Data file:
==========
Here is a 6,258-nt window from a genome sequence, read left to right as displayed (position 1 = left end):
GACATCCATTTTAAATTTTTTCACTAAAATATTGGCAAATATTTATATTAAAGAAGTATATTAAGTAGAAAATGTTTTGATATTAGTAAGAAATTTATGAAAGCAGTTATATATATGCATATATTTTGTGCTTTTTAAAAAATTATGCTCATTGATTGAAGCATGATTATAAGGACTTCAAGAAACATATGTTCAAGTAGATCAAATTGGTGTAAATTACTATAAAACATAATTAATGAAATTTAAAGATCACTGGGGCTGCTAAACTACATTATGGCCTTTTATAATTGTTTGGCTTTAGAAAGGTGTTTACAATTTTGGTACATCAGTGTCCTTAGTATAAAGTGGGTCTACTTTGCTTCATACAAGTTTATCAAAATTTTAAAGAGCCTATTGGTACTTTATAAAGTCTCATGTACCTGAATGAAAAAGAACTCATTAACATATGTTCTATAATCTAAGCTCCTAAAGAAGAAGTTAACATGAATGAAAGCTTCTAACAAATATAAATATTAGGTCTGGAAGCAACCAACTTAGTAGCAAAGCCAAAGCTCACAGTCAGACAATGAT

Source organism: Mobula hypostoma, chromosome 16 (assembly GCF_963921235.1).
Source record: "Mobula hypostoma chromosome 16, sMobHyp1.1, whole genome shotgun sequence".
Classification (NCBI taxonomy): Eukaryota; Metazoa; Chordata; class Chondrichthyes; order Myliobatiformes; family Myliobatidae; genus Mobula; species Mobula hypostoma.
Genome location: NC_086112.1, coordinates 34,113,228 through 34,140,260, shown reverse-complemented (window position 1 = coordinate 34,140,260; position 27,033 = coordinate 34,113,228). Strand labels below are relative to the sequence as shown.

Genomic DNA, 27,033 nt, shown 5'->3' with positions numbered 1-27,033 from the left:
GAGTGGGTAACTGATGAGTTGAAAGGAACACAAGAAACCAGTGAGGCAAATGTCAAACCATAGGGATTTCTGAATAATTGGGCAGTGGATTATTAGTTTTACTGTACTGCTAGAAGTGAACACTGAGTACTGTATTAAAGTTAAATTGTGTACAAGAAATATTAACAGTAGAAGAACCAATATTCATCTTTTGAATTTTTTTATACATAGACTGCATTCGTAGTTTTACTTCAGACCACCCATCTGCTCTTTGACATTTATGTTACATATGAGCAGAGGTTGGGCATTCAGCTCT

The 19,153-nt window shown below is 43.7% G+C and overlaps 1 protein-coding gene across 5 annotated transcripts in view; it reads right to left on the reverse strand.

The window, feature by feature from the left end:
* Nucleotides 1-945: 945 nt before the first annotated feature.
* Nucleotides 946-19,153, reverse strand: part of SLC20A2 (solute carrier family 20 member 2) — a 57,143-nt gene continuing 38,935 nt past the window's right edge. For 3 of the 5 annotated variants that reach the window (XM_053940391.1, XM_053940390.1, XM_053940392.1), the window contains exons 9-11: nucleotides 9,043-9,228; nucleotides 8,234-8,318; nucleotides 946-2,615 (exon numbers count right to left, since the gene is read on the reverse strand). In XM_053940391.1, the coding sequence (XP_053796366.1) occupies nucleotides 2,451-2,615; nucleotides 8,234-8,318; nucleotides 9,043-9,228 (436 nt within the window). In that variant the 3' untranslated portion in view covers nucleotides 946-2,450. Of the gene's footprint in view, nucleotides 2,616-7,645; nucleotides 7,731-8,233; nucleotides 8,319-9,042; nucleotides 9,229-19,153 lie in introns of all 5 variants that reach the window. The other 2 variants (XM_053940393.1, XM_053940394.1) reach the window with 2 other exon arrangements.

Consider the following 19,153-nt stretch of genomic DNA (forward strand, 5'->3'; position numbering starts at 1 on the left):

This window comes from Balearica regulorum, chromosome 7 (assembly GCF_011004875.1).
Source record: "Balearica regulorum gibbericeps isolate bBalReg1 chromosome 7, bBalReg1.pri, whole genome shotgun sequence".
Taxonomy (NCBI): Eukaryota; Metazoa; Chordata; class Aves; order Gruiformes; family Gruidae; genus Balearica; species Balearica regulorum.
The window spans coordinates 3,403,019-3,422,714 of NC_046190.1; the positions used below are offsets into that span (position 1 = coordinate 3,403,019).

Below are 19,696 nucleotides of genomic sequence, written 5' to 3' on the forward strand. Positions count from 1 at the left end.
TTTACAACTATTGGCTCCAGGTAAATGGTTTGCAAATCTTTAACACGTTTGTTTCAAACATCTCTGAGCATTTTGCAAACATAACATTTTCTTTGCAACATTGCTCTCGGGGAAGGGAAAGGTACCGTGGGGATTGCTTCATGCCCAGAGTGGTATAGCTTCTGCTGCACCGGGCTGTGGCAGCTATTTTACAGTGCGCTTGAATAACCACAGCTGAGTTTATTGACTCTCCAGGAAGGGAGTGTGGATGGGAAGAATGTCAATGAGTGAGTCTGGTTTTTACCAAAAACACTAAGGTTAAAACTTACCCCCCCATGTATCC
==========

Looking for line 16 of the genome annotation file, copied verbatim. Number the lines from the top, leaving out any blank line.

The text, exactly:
Taxonomy (NCBI): Eukaryota; Metazoa; Chordata; class Aves; order Gruiformes; family Gruidae; genus Balearica; species Balearica regulorum.